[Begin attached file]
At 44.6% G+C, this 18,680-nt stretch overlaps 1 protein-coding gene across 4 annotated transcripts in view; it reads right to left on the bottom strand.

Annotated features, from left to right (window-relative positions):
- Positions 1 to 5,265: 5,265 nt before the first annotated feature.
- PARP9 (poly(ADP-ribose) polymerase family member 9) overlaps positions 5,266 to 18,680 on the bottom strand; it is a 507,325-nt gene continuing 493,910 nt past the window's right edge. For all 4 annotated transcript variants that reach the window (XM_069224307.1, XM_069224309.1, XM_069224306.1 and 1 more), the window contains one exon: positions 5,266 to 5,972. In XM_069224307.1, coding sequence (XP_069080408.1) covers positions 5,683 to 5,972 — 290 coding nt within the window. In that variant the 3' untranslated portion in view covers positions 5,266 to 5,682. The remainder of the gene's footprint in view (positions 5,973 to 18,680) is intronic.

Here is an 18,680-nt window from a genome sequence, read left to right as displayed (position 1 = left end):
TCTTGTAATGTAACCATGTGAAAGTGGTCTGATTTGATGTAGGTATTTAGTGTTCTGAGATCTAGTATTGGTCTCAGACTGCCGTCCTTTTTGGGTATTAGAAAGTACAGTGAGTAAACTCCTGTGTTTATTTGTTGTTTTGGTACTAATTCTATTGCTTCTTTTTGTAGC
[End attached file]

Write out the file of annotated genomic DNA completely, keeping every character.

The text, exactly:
At 44.6% G+C, this 18,680-nt stretch overlaps 1 protein-coding gene across 4 annotated transcripts in view; it reads right to left on the bottom strand.

Annotated features, from left to right (window-relative positions):
- Positions 1 to 5,265: 5,265 nt before the first annotated feature.
- PARP9 (poly(ADP-ribose) polymerase family member 9) overlaps positions 5,266 to 18,680 on the bottom strand; it is a 507,325-nt gene continuing 493,910 nt past the window's right edge. For all 4 annotated transcript variants that reach the window (XM_069224307.1, XM_069224309.1, XM_069224306.1 and 1 more), the window contains one exon: positions 5,266 to 5,972. In XM_069224307.1, coding sequence (XP_069080408.1) covers positions 5,683 to 5,972 — 290 coding nt within the window. In that variant the 3' untranslated portion in view covers positions 5,266 to 5,682. The remainder of the gene's footprint in view (positions 5,973 to 18,680) is intronic.

Here is an 18,680-nt window from a genome sequence, read left to right as displayed (position 1 = left end):
TCTTGTAATGTAACCATGTGAAAGTGGTCTGATTTGATGTAGGTATTTAGTGTTCTGAGATCTAGTATTGGTCTCAGACTGCCGTCCTTTTTGGGTATTAGAAAGTACAGTGAGTAAACTCCTGTGTTTATTTGTTGTTTTGGTACTAATTCTATTGCTTCTTTTTGTAGC